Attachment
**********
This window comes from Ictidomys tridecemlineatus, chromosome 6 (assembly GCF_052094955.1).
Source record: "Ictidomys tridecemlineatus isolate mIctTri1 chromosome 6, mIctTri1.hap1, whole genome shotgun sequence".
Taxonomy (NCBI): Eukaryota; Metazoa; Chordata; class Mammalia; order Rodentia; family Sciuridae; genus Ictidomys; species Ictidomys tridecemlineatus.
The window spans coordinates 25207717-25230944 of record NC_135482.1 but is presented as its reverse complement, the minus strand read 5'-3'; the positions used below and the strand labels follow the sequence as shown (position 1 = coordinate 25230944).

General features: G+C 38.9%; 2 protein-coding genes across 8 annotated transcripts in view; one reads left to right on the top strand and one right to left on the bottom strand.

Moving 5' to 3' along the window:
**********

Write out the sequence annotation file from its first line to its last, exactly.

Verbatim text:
This window comes from Ictidomys tridecemlineatus, chromosome 6 (assembly GCF_052094955.1).
Source record: "Ictidomys tridecemlineatus isolate mIctTri1 chromosome 6, mIctTri1.hap1, whole genome shotgun sequence".
Taxonomy (NCBI): Eukaryota; Metazoa; Chordata; class Mammalia; order Rodentia; family Sciuridae; genus Ictidomys; species Ictidomys tridecemlineatus.
The window spans coordinates 25207717-25230944 of record NC_135482.1 but is presented as its reverse complement, the minus strand read 5'-3'; the positions used below and the strand labels follow the sequence as shown (position 1 = coordinate 25230944).

General features: G+C 38.9%; 2 protein-coding genes across 8 annotated transcripts in view; one reads left to right on the top strand and one right to left on the bottom strand.

Moving 5' to 3' along the window: